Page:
Talaga demolishes, directly and forcefully, the idea that traumas inflicted upon Indigenous peoples by settler governments should be located and left in the past. She makes it clear that the physical, biological, and cultural genocides of Indigenous peoples have left a lasting, inter-generational mark on these peoples: “Generations of Indigenous children have grown up largely in communities without access to the basic determinants of health…. Children are not in control of their determinants of health. They are born into them.” I mean, this is not hard to grasp, yet it seems like a lot of people in this country are willing to lay the blame for this on the communities themselves rather than the structures in place that prevent them from having the funding, infrastructure, and independence—the security and sovereignty—to guarantee these determinants themselves.
It’s not just a lack of safe drinking water or inadequate access to healthcare, though, that’s at issue. As the title of the book indicates, this is a spiritual issue as well. Suicide rates among Indigenous people are so high because colonialism has harmed not only their physical wellbeing but also their spiritual and emotional connections to the land, to their histories, and to their cultures. Talaga makes this point throughout each and every lecture. In the first chapter she says, “Indigenous people have been trapped in these identity constructions in part because of their near-complete absence from the written narratives of the colonist nations”, arguing that it’s essential Indigenous voices can tell their stories (in their own language as well as that of the colonizers) to pass on Indigenous knowledge and culture. At the end of the last chapter, she says, “All children … need to know who their ancestors are, who their heroes and villains are; they need to know about their family’s traditions and cultures and the community they are a part of”. I mean, when you put it that way … it’s simple, really. This is what we settlers need to realize: Indigenous people have always only ever been asking for the same dignity and respect that we accord each other, the opportunity to live in their ways, pass on their ways, raise their children in their ways. And we have responded, over these past centuries, with the most intense failure mode of empathy a society can experience.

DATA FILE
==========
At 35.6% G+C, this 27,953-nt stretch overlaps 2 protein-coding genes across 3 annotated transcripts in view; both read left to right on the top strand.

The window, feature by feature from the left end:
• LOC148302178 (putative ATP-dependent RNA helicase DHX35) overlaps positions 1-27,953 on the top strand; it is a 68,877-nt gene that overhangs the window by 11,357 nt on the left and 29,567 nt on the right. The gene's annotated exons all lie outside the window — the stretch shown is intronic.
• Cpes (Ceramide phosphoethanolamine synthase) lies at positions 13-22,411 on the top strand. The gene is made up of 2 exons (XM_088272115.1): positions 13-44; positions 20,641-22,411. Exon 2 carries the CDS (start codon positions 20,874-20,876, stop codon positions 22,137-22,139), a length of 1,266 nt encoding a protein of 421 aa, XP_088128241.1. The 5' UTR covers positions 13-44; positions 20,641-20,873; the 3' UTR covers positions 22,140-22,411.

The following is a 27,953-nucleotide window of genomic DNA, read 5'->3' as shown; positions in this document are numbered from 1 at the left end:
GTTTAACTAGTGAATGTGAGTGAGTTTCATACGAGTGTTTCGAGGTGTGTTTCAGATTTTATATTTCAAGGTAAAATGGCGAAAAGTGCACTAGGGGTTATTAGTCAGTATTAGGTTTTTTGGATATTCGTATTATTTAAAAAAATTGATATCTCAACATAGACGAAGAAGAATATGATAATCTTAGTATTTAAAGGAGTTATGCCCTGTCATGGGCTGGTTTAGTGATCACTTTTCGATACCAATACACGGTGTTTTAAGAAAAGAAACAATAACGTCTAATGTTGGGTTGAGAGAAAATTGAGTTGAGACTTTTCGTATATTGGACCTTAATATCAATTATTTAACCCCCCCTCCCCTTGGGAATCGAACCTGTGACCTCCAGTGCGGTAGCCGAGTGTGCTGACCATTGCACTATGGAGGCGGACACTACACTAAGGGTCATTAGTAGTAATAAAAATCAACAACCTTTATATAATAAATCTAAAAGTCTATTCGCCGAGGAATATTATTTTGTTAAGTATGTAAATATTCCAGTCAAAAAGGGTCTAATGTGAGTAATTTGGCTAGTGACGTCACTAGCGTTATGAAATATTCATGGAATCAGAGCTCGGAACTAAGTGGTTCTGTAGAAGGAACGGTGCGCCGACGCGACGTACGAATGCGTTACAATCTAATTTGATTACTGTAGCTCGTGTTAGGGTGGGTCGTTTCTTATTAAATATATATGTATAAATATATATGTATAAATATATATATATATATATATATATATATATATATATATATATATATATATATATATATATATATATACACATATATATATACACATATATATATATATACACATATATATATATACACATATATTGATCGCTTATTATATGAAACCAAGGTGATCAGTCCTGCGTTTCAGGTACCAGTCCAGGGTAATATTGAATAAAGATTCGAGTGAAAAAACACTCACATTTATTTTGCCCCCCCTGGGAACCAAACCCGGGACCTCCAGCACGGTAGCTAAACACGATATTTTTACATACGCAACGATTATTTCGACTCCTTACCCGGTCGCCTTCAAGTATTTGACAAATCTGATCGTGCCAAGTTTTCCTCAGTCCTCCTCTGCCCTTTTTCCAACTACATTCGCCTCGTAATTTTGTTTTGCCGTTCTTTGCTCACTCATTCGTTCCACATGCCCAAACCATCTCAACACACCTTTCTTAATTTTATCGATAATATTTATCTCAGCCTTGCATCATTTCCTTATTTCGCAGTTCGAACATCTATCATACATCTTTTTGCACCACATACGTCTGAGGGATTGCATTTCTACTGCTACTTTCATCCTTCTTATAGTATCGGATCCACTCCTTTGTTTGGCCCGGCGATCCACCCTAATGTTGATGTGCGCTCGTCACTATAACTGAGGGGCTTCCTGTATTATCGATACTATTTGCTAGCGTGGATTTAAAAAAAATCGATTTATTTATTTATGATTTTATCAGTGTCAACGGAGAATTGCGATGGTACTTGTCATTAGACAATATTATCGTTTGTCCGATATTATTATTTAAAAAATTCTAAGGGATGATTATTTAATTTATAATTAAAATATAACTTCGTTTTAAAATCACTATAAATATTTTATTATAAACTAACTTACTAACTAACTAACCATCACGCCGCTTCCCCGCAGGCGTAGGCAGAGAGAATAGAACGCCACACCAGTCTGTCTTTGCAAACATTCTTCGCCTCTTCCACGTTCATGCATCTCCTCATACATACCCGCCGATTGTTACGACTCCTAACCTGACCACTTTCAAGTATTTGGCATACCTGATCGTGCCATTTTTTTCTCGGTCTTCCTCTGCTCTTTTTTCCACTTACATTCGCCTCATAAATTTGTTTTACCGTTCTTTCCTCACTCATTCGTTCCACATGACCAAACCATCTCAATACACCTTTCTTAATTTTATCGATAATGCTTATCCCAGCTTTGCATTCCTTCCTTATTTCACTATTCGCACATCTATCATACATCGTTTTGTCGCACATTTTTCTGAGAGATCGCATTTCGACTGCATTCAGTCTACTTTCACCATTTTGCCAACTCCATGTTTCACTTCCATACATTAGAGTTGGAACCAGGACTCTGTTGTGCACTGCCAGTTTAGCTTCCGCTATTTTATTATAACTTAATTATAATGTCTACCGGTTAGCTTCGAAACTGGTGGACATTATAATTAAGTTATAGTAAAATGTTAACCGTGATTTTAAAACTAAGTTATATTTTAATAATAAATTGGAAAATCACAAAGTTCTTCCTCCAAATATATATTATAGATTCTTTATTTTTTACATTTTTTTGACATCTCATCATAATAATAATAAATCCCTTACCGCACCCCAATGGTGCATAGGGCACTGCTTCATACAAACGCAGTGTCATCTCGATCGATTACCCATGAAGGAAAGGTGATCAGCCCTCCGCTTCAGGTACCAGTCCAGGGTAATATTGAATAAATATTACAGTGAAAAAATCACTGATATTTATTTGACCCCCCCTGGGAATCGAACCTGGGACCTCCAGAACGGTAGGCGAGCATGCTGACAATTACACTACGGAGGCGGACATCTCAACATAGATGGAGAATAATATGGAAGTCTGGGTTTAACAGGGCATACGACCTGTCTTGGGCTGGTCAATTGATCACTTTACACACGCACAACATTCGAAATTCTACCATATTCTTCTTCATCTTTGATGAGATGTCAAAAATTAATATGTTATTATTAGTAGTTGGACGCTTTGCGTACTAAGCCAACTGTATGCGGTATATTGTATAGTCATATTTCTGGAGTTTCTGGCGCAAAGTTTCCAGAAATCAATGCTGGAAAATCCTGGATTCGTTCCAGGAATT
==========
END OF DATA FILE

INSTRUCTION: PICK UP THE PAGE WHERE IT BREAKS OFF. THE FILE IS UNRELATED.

It’s past time we change that.
I had the privilege of taking my class of adult high school students to a book talk with Talaga ahead of her Massey Lecture here in Thunder Bay tonight. I loved listening to her speak, in response to questions from an interviewer as well as audience questions, about the issues around her books and how they relate to her life, to this land, and to these communities. Her voice as I heard it on stage comes through in these books. Read both of them, and you’ll learn so much history while also understand the vital importance of taking action to change these systems.
Throughout her talk to us today, Talaga emphasized that this is an issue of equity. Talaga asks us to examine who we are and where we come from. She reminds us that this is an important exercise, regardless of our race or background. She reminds us that Indigenous people around the world are looking only for what so many people already have: dignity, respect, the ability to retain their culture and beliefs. These are not difficult things to achieve, if we stop standing in the way. All Our Relations makes a case that shouldn’t need to be made, but Talaga makes it with eloquence and empathy.